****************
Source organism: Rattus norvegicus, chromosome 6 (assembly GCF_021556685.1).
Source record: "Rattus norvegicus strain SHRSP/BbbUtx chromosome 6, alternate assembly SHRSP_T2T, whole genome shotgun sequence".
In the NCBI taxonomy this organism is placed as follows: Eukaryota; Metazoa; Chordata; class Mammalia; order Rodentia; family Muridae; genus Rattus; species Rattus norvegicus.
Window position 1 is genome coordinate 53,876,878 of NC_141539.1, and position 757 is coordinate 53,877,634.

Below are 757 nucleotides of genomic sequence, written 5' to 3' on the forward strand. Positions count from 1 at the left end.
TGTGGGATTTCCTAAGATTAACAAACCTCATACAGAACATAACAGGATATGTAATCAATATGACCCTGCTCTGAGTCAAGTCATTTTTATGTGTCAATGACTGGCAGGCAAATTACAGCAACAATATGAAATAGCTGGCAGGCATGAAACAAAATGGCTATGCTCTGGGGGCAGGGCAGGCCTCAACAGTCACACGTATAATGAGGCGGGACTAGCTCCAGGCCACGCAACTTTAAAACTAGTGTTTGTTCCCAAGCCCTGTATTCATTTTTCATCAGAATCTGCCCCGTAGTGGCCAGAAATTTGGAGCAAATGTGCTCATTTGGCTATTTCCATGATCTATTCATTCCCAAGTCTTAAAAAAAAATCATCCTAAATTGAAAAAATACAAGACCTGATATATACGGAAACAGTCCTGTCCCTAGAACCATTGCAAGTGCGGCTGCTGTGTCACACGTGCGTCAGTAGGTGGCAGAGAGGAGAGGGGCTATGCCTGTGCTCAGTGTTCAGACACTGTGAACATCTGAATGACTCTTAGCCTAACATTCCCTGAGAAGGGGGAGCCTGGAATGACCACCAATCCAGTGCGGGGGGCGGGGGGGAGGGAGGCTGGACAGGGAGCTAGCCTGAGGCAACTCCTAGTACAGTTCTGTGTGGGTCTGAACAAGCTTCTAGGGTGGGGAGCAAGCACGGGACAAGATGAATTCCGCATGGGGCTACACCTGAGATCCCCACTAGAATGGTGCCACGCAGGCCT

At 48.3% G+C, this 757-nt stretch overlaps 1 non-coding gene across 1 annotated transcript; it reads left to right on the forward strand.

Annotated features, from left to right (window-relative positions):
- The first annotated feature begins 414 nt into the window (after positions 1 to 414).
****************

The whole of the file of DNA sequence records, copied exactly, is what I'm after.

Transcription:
Source organism: Rattus norvegicus, chromosome 6 (assembly GCF_021556685.1).
Source record: "Rattus norvegicus strain SHRSP/BbbUtx chromosome 6, alternate assembly SHRSP_T2T, whole genome shotgun sequence".
In the NCBI taxonomy this organism is placed as follows: Eukaryota; Metazoa; Chordata; class Mammalia; order Rodentia; family Muridae; genus Rattus; species Rattus norvegicus.
Window position 1 is genome coordinate 53,876,878 of NC_141539.1, and position 757 is coordinate 53,877,634.

Below are 757 nucleotides of genomic sequence, written 5' to 3' on the forward strand. Positions count from 1 at the left end.
TGTGGGATTTCCTAAGATTAACAAACCTCATACAGAACATAACAGGATATGTAATCAATATGACCCTGCTCTGAGTCAAGTCATTTTTATGTGTCAATGACTGGCAGGCAAATTACAGCAACAATATGAAATAGCTGGCAGGCATGAAACAAAATGGCTATGCTCTGGGGGCAGGGCAGGCCTCAACAGTCACACGTATAATGAGGCGGGACTAGCTCCAGGCCACGCAACTTTAAAACTAGTGTTTGTTCCCAAGCCCTGTATTCATTTTTCATCAGAATCTGCCCCGTAGTGGCCAGAAATTTGGAGCAAATGTGCTCATTTGGCTATTTCCATGATCTATTCATTCCCAAGTCTTAAAAAAAAATCATCCTAAATTGAAAAAATACAAGACCTGATATATACGGAAACAGTCCTGTCCCTAGAACCATTGCAAGTGCGGCTGCTGTGTCACACGTGCGTCAGTAGGTGGCAGAGAGGAGAGGGGCTATGCCTGTGCTCAGTGTTCAGACACTGTGAACATCTGAATGACTCTTAGCCTAACATTCCCTGAGAAGGGGGAGCCTGGAATGACCACCAATCCAGTGCGGGGGGCGGGGGGGAGGGAGGCTGGACAGGGAGCTAGCCTGAGGCAACTCCTAGTACAGTTCTGTGTGGGTCTGAACAAGCTTCTAGGGTGGGGAGCAAGCACGGGACAAGATGAATTCCGCATGGGGCTACACCTGAGATCCCCACTAGAATGGTGCCACGCAGGCCT

At 48.3% G+C, this 757-nt stretch overlaps 1 non-coding gene across 1 annotated transcript; it reads left to right on the forward strand.

Annotated features, from left to right (window-relative positions):
- The first annotated feature begins 414 nt into the window (after positions 1 to 414).